She brings both her engineering training and that customer-side experience to her role. “I treat each tender as unique – it’s always exciting because even with ongoing projects, there are always little bits and pieces to it that are different.”
She enjoys puzzling over the tender, beginning with the technical selection. “Is it the right fit for that product? Is it in line with the specification? Is it within the budget? And then try to marry all that with the contract. I aim to wrap it all into a cohesive tender where we are technically and commercially a viable solution for the customer.”
De Jesus has also developed her negotiating skills – “in all different levels of ABB as well as externally … it’s all about talking to people and understanding their needs and making sure we deliver that in both the tender and the project.”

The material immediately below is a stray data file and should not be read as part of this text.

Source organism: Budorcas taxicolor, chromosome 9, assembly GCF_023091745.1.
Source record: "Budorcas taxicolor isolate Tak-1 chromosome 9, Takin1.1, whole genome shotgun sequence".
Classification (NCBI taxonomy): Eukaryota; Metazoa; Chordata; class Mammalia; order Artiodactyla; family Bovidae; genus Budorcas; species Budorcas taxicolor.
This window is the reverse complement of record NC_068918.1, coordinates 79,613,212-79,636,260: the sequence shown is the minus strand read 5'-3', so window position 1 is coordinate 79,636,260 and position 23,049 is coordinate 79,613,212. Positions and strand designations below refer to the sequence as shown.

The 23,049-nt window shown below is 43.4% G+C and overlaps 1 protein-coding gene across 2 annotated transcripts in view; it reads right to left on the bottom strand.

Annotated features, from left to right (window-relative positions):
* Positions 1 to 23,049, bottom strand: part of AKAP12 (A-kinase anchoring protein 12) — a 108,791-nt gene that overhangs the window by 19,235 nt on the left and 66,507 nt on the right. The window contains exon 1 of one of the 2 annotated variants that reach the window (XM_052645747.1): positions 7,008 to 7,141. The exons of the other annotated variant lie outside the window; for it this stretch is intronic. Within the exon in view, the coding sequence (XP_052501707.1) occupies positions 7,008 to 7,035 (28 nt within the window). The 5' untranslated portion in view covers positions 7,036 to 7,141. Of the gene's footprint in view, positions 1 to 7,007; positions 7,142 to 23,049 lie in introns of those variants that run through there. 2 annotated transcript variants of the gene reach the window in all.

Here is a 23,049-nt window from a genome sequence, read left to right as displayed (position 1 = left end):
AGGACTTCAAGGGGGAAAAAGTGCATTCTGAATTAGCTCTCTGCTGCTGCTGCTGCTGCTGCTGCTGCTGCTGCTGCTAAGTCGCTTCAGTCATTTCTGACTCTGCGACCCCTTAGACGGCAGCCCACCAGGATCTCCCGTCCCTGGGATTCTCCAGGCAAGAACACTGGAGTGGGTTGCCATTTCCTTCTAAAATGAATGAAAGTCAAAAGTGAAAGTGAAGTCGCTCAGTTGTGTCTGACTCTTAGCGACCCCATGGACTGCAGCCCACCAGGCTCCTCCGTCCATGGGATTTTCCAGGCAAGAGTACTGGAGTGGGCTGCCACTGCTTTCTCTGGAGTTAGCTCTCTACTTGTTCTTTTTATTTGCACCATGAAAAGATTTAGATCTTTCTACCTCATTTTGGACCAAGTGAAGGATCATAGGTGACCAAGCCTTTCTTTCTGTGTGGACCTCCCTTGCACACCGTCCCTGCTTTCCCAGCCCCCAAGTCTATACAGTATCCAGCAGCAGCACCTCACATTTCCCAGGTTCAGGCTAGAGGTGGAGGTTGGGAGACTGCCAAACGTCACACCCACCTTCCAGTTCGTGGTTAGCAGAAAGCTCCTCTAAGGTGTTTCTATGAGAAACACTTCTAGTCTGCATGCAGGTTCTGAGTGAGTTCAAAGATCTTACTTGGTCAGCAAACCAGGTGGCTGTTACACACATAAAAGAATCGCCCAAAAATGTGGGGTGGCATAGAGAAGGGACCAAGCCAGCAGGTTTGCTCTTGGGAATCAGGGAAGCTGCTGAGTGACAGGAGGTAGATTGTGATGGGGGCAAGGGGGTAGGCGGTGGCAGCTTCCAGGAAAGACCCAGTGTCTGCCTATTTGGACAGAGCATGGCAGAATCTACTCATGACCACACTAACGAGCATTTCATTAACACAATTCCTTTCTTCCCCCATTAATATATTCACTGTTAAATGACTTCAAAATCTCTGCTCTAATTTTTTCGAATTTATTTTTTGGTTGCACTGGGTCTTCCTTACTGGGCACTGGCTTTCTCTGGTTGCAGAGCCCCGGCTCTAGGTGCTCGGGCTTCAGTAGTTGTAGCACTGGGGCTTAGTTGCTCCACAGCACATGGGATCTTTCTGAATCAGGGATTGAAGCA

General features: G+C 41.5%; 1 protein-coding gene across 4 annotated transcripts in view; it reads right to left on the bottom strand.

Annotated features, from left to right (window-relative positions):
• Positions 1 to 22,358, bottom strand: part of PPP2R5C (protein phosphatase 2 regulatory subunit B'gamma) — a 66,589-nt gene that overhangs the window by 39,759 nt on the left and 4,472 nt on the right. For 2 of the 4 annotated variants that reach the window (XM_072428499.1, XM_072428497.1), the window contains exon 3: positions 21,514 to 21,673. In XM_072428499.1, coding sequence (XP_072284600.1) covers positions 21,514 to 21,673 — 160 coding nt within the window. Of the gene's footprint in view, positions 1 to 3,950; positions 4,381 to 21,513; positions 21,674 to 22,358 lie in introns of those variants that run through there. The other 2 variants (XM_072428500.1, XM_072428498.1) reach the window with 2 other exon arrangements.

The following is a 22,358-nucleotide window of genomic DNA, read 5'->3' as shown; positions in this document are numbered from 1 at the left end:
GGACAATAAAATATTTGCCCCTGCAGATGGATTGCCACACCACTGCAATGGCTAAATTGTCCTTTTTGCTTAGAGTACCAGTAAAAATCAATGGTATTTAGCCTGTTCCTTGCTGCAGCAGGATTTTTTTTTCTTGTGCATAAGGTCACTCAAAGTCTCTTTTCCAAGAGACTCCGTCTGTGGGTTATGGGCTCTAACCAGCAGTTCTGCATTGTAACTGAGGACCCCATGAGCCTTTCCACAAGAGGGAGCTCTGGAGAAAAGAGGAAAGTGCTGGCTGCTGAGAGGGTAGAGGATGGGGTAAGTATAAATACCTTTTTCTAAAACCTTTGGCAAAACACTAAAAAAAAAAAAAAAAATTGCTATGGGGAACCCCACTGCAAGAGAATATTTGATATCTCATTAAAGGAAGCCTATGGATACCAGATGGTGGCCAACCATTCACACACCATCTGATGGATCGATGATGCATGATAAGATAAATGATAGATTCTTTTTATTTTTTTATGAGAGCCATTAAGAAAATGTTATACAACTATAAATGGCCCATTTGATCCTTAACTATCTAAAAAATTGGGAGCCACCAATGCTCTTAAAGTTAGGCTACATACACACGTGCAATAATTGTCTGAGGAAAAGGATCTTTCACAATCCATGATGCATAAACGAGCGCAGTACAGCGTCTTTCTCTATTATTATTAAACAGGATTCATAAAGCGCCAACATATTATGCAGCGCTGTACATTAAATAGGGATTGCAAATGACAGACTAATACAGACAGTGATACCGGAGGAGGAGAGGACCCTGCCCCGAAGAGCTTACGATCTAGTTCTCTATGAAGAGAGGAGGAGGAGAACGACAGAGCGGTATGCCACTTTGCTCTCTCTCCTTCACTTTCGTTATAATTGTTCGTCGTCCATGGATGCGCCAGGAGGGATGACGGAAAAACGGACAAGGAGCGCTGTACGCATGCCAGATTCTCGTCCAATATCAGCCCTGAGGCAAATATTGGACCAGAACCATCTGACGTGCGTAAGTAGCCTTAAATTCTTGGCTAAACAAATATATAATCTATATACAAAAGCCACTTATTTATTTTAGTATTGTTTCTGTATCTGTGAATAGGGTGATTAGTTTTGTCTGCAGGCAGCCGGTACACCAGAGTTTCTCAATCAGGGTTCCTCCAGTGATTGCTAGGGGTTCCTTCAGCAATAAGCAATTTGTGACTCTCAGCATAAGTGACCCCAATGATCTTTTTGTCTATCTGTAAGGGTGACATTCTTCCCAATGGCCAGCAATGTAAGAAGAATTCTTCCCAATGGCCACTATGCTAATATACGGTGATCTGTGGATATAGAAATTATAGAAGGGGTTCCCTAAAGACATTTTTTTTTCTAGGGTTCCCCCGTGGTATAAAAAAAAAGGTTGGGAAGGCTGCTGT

De Jesus says that “one of my managers gave me feedback that I speak softly, but I know when to get people in line!” She says that in meetings with stakeholders, one of her skills is bringing focus. “I’ll say, stop, we are getting off topic, and bring it back to a more cohesive discussion to achieve a final goal.”
That laser focus is supported by ABB’s deep domain expertise. “We’re a global organisation, and can tap into knowledge and technical expertise from all around the world if I need help in designing the right solution, or confirming that the technology proposed is the right one.”